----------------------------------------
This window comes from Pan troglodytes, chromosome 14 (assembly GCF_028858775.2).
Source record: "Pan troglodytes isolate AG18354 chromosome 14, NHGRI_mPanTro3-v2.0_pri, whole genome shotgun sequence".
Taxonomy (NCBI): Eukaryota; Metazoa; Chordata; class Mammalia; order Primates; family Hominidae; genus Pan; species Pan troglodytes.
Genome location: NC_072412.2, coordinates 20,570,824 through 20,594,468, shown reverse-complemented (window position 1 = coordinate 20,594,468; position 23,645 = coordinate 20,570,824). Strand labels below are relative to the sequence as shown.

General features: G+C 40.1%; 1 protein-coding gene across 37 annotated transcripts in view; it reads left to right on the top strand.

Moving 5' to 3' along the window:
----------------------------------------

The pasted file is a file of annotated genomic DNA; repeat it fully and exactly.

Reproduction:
This window comes from Pan troglodytes, chromosome 14 (assembly GCF_028858775.2).
Source record: "Pan troglodytes isolate AG18354 chromosome 14, NHGRI_mPanTro3-v2.0_pri, whole genome shotgun sequence".
Taxonomy (NCBI): Eukaryota; Metazoa; Chordata; class Mammalia; order Primates; family Hominidae; genus Pan; species Pan troglodytes.
Genome location: NC_072412.2, coordinates 20,570,824 through 20,594,468, shown reverse-complemented (window position 1 = coordinate 20,594,468; position 23,645 = coordinate 20,570,824). Strand labels below are relative to the sequence as shown.

General features: G+C 40.1%; 1 protein-coding gene across 37 annotated transcripts in view; it reads left to right on the top strand.

Moving 5' to 3' along the window: